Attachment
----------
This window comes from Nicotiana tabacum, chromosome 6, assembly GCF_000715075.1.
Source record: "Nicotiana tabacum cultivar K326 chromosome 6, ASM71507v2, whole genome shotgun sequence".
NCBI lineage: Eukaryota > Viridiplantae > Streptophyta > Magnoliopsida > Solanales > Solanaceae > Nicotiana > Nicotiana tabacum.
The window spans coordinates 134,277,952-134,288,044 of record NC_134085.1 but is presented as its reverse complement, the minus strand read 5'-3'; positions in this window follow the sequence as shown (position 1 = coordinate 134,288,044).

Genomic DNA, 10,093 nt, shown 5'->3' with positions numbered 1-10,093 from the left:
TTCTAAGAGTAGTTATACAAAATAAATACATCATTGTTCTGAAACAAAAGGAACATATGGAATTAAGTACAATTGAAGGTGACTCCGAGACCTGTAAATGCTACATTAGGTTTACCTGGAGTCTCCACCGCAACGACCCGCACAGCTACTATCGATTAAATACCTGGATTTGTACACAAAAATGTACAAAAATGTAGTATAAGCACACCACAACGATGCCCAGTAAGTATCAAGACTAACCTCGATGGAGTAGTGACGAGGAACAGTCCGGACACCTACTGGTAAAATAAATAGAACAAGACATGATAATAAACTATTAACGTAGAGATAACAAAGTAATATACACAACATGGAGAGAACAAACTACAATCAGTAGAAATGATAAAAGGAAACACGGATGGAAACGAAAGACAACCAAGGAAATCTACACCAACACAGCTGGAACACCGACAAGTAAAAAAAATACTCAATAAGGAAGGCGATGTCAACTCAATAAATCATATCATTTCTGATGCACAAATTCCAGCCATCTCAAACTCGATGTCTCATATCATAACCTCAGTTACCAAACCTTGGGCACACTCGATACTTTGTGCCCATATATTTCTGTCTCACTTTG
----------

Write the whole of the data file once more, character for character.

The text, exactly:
This window comes from Nicotiana tabacum, chromosome 6, assembly GCF_000715075.1.
Source record: "Nicotiana tabacum cultivar K326 chromosome 6, ASM71507v2, whole genome shotgun sequence".
NCBI lineage: Eukaryota > Viridiplantae > Streptophyta > Magnoliopsida > Solanales > Solanaceae > Nicotiana > Nicotiana tabacum.
The window spans coordinates 134,277,952-134,288,044 of record NC_134085.1 but is presented as its reverse complement, the minus strand read 5'-3'; positions in this window follow the sequence as shown (position 1 = coordinate 134,288,044).

Genomic DNA, 10,093 nt, shown 5'->3' with positions numbered 1-10,093 from the left:
TTCTAAGAGTAGTTATACAAAATAAATACATCATTGTTCTGAAACAAAAGGAACATATGGAATTAAGTACAATTGAAGGTGACTCCGAGACCTGTAAATGCTACATTAGGTTTACCTGGAGTCTCCACCGCAACGACCCGCACAGCTACTATCGATTAAATACCTGGATTTGTACACAAAAATGTACAAAAATGTAGTATAAGCACACCACAACGATGCCCAGTAAGTATCAAGACTAACCTCGATGGAGTAGTGACGAGGAACAGTCCGGACACCTACTGGTAAAATAAATAGAACAAGACATGATAATAAACTATTAACGTAGAGATAACAAAGTAATATACACAACATGGAGAGAACAAACTACAATCAGTAGAAATGATAAAAGGAAACACGGATGGAAACGAAAGACAACCAAGGAAATCTACACCAACACAGCTGGAACACCGACAAGTAAAAAAAATACTCAATAAGGAAGGCGATGTCAACTCAATAAATCATATCATTTCTGATGCACAAATTCCAGCCATCTCAAACTCGATGTCTCATATCATAACCTCAGTTACCAAACCTTGGGCACACTCGATACTTTGTGCCCATATATTTCTGTCTCACTTTG